|Saturday, 10 August 2002|
Tomorrow is the 23 rd death anniversary of Dr. J. H. F. Jayasuriya : Founder of the CNAPT
Dr. J. H. F. Jayasuriya was founder chairman of the Ceylon National Association for the Prevention of Tuberculosis.
Today we pay tribute to the remarkable foresight of Dr. J. H. F. Jayasuriya who founded CNAPT which is in tune with the health challenges afflicting the world today. In 1948 the problem of Tuberculosis in Sri Lanka was formidable. The disease was rampant, the situation was hopeless, and a fatalism was born out of fear and ignorance.
No one of any class or economic level was safe, the disease was the special burden of the poor, drug treatment was in its infancy and a proper treatment was yet to be evolved at that time. The disease was always fatal and considered a stigma, and the stigma attached to it prevented patients from seeking treatment. The small number of hospital beds allocated to the disease was grossly inadequate to cater to the huge caseload. The efforts made by the then government was woefully inadequate to cope with the situation.
Dr. J. H. F. Jayasuriya, realised the need for a voluntary organization to assist the Government's effort to control the disease. He decided to take up the challenge. He summoned a group of motivated men and women, people of stature, vision, great courage and determination and resolved to form a voluntary association.
On the 17th June 1948 the first National Voluntary Organization was formed, and its aim was to conquer the specific disease - Tuberculosis.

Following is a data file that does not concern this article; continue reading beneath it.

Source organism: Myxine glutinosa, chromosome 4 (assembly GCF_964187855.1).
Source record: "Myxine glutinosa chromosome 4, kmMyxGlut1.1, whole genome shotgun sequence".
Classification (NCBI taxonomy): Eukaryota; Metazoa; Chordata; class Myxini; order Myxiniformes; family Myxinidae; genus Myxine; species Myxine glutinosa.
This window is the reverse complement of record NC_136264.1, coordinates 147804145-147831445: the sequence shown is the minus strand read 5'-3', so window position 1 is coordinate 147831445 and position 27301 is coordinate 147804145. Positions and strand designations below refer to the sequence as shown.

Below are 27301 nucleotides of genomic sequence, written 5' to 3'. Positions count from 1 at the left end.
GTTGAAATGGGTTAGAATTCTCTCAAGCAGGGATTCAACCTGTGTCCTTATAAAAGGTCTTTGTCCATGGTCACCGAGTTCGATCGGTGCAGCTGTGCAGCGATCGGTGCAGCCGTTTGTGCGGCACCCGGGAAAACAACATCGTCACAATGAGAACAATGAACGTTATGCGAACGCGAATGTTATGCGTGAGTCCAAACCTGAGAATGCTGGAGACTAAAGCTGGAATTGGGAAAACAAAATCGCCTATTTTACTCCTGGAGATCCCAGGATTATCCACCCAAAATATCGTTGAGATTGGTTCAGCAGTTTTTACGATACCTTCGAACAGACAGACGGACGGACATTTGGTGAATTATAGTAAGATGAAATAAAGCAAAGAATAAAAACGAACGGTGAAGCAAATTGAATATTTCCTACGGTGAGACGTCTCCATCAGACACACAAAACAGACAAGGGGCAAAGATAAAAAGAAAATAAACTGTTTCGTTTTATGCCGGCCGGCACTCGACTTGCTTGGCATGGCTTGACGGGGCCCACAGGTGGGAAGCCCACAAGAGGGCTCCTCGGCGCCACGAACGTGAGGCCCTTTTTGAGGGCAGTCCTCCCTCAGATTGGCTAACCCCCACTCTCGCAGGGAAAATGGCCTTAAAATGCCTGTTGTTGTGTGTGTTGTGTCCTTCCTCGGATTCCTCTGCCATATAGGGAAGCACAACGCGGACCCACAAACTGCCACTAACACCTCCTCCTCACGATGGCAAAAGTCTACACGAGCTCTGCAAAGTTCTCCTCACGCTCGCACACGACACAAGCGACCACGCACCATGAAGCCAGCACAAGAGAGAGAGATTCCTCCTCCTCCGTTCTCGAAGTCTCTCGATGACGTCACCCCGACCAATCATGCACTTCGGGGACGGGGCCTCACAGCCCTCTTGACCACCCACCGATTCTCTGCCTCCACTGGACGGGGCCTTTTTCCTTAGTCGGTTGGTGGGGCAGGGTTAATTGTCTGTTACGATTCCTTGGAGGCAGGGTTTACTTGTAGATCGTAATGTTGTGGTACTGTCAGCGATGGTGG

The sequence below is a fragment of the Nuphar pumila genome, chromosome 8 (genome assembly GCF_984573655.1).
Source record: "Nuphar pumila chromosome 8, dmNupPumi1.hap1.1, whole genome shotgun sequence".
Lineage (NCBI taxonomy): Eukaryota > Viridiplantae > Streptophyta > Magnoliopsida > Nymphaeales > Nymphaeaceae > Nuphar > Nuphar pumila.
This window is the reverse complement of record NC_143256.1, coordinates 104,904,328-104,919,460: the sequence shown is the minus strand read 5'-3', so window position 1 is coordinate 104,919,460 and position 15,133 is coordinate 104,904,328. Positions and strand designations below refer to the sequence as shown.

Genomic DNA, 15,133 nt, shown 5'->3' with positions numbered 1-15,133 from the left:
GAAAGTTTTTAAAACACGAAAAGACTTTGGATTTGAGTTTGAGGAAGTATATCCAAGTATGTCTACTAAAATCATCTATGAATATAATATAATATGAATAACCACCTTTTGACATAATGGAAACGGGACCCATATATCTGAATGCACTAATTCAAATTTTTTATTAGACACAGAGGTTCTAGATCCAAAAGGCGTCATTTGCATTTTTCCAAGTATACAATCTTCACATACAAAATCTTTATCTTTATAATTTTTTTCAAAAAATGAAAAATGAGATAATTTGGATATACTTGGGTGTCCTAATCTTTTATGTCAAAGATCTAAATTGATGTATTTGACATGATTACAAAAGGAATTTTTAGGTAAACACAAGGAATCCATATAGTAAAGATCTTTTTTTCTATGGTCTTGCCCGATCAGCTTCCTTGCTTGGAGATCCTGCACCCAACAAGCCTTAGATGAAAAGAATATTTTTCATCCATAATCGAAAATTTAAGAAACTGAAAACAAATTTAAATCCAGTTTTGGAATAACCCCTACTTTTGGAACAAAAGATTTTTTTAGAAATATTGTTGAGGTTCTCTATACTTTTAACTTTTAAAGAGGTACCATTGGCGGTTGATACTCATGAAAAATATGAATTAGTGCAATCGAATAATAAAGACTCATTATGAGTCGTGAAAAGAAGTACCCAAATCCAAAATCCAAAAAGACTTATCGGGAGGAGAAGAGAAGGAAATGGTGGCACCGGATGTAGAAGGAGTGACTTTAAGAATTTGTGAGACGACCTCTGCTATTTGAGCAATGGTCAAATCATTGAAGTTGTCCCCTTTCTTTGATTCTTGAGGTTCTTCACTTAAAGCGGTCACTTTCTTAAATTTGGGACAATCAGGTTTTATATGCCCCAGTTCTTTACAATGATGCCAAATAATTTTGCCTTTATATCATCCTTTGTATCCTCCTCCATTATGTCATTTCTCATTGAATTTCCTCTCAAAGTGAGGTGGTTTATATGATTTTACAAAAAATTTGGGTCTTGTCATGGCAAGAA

The inaugural meeting was held at the Town Hall with the Governor - General Sir Henry Monk Mason Moor presiding. The distinguished gathering included S. W. R. D. Bandaranaike, Minister of Health, Dr. S. E. Chellappah, the Director of Medical and Sanitary Services. A Committee was elected with Dr. J. H. F. Jayasuriya as Chairman. The newly formed Association was assured of Government and public support. The CNAPT was incorporated by an act of Parliament in 1957.
A poignant issue at the time was to find a suitable place somehow. The CNAPT stepped into remedy the situation by building three wards. Welisara Children's Ward (1952), Clarence Nathani Memorial Ward at Welisara (1960) and Hawke Memorial Ward at Kandana (1955) provided a total of 165 beds exclusively for children. The entire cost of Rs. 900,000 was raised through the efforts of the CNAPT.
Rs. 375,000 out of the total cost of Rs. 550,000 for the construction of the ward at Kandana came from the Joseph Hawke Trust bequeathed by an Englishman who had lived in the country for 50 years. It was a two-storied building consisting of two wings. Much interest was created by these wards. Hawke Memorial Ward was declared open by the Prime Minister, Bandaranaike, while the Governor General, Lord Soulbury and the Rotary International President paid official visits to Welisara children's wards.